HEIDELBERG, Germany — While defense officials in Washington are predicting serious impacts if a war-spending bill isn’t passed soon, U.S. Army Europe officials said Thursday that they plan no drastic measures to save money.

Unlike this time last year before Congress passed the supplemental defense-spending bill, no temporary civilian workers in U.S. Army Europe are threatened with losing their jobs, no hiring freezes are planned and the summer-hire program for teenagers is still on, said Bruce Anderson, a USAREUR spokesman.

“I’d say our circumstances are such that we’re forward-deployed. We’re already mission-essential,” Anderson said, and so a delay in passing the bill “has less impact than in other commands.”

The Army has said some civilian job rotations, and accompanying household goods shipments, could be affected and possibly delayed, Anderson said. Whether that would affect USAREUR civilians undergoing permanent changes of station would depend on the type of civilian job, of which there are many and which come with a complex set of rules regarding them. Civilians scheduled to change job locations who are concerned, he said, should contact the Civilian Personnel Office.

U.S. Army Europe is taking steps to reduce spending. Among them are ordering commanders to:

Defer cash payments where possible and pay less upfront for contracted services.Minimize travel; eliminate or postpone nonessential temporary duty, conferences and training.Slow down repairs for equipment not needed in combat, or for force protection or family support.Draw down supplies and parts already in stock and not order more until supplies are depleted.“USAREUR will support the Army’s effort to reduce everything except the war, taking care of families and protecting soldiers, family members and civilians,” Anderson said.

Installation Management Command-Europe also is going over its programs with a “fine tooth comb” to get the most out of every dollar, said spokesman Ken White.

In addition to cutbacks similar to USAREUR’s, IMCOM has restricted use of government purchase cards. And it has significantly reduced cash allocated for public works-related projects, though an exact dollar figure was not immediately available. Budgeted public works projects are expected to resume, however, once funding is authorized, he said.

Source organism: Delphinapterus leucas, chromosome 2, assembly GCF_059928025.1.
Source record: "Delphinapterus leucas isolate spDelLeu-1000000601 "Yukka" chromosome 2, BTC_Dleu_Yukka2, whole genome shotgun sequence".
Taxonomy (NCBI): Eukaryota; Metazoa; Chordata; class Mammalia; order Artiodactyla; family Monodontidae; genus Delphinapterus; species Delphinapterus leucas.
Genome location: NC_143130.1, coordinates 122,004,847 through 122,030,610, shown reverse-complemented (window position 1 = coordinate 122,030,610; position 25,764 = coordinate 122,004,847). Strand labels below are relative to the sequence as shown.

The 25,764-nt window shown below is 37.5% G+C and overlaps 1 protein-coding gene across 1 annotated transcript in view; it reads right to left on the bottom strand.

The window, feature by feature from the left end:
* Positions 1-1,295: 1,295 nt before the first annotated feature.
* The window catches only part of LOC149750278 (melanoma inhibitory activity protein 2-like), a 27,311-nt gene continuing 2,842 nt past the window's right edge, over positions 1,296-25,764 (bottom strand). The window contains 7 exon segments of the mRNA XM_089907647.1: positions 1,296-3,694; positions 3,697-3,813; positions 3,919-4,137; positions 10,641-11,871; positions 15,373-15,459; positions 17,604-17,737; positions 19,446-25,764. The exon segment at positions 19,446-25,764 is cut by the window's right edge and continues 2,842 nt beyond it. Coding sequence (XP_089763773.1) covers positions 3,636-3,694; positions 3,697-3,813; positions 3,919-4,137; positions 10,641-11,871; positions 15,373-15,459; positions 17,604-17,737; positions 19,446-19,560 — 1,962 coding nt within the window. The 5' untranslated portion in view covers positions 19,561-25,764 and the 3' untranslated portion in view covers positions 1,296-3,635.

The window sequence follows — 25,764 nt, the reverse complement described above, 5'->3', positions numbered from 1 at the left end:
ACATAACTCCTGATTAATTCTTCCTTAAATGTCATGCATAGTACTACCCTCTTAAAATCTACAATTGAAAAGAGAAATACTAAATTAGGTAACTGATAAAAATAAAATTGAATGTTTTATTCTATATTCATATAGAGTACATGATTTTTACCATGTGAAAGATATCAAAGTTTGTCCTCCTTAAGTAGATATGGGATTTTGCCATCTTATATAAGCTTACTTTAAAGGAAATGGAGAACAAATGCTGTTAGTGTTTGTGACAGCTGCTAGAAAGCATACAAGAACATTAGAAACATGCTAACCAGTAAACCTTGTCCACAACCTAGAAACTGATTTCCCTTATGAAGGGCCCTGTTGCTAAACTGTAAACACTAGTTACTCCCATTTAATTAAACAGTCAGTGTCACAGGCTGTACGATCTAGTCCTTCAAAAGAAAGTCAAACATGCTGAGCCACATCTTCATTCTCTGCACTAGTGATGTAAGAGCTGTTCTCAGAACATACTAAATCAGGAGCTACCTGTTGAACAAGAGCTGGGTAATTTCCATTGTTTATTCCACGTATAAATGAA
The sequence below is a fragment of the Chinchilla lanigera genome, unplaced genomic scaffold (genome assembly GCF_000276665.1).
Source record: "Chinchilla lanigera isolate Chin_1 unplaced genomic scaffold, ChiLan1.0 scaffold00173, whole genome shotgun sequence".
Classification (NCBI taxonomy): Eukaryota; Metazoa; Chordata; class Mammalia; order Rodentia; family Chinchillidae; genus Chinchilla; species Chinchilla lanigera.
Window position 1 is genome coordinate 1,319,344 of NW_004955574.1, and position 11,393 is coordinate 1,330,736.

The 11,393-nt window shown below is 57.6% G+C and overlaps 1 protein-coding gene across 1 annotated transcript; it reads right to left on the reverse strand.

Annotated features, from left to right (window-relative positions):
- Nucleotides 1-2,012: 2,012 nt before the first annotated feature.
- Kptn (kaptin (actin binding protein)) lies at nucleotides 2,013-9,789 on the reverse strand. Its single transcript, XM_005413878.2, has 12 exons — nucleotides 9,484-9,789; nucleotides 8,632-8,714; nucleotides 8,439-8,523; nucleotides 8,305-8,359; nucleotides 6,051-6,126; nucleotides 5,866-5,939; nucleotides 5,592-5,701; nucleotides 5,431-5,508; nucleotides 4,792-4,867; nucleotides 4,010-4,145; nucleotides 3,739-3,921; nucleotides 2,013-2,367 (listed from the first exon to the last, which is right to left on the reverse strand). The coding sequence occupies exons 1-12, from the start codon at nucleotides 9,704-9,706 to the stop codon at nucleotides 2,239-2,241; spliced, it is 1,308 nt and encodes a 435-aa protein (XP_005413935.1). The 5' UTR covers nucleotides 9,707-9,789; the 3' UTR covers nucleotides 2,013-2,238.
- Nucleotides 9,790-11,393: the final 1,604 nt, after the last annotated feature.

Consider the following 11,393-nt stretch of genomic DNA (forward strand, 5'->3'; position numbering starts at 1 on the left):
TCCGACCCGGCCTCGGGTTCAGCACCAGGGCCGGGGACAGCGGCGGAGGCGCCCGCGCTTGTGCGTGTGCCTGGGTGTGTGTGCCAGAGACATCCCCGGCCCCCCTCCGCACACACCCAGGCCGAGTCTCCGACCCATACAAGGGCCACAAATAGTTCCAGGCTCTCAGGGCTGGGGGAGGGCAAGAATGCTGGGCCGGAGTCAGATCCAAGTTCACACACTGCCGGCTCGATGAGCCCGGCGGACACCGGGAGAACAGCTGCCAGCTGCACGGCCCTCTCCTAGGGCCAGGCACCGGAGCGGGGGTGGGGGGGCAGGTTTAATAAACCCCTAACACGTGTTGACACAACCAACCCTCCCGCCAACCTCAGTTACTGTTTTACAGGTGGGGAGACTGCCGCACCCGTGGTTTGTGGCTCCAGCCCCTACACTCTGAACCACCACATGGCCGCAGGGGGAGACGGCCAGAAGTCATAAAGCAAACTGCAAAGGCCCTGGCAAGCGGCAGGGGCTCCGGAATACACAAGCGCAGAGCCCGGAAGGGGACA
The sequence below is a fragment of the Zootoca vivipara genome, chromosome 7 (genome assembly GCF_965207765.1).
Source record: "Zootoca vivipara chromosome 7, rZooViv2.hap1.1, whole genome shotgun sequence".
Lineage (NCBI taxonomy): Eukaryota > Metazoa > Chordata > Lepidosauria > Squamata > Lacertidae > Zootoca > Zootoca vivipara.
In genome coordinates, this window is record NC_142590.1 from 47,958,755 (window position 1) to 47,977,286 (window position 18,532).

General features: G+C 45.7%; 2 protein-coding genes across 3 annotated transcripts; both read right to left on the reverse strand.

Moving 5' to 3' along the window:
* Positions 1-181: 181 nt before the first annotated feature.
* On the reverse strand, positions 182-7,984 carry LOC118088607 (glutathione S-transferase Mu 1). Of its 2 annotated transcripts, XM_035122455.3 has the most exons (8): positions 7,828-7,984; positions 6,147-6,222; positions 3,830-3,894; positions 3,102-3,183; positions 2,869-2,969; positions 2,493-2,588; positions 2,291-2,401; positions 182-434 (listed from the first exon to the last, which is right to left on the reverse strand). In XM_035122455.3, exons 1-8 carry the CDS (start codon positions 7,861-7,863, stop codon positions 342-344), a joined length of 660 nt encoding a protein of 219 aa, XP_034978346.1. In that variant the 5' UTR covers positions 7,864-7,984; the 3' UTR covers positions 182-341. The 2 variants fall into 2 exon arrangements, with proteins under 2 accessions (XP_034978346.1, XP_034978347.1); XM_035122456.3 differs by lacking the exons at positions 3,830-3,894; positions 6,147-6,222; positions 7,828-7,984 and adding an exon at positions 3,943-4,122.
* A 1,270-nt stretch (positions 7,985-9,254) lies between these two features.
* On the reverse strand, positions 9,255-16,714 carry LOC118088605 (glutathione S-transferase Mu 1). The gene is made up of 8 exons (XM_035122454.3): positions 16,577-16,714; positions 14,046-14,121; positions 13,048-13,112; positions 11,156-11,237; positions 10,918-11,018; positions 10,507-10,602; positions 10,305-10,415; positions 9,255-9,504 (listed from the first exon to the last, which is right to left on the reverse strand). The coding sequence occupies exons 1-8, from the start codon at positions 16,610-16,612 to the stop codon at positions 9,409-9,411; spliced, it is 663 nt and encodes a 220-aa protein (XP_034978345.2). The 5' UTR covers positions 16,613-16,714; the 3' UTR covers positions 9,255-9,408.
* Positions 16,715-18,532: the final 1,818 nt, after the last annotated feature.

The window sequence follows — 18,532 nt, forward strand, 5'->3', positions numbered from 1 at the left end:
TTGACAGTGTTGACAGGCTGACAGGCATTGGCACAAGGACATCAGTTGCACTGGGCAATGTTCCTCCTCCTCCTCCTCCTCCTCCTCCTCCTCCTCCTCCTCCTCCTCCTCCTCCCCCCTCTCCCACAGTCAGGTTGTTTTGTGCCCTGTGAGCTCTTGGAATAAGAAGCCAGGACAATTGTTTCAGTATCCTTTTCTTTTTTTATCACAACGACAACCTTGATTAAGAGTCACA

The response comes two days after President Bush vetoed a $124 billion measure to fund forces in Iraq and Afghanistan because the bill contained deadlines for withdrawing troops from Iraq.

Now lawmakers, unable to override the veto, are regrouping and are expected to work with the White House to come up with a compromise bill.

Defense Department officials in Washington said this week that if no deal is reached before May 15, a lack of money will force a variety of cuts, including, possibly, delaying the rotation of seven Army brigade combat teams. That would mean that Army units already in Iraq and scheduled to stay there 15 months, would have their tours further extended.

U.S. Army Europe has thousands of soldiers currently deployed in Iraq, with the bulk of them from the 2nd Brigade, 1st Infantry Division.

The belt-tightening posture has become an annual event as war-spending is financed in part by supplemental spending bills. Since 2001, $500 billion has been funded for Iraq and Afghanistan operations.

Last year before the supplemental bill was passed, the Army ordered a civilian hiring freeze and the laying-off of all temporary workers, including those within USAREUR. But those measures were rescinded after the USAREUR commander, Gen. David McKiernan, convinced Army officials that they were not workable in Europe.

Reporter John Vandiver contributed to this story.

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Nancy is an Italy-based reporter for Stars and Stripes who writes about military health, legal and social issues. An upstate New York native who served three years in the U.S. Army before graduating from the University of Arizona, she previously worked at The Anchorage Daily News and The Seattle Times. Over her nearly 40-year journalism career she’s won several regional and national awards for her stories and was part of a newsroom-wide team at the Anchorage Daily News that was awarded the 1989 Pulitzer Prize for Public Service.

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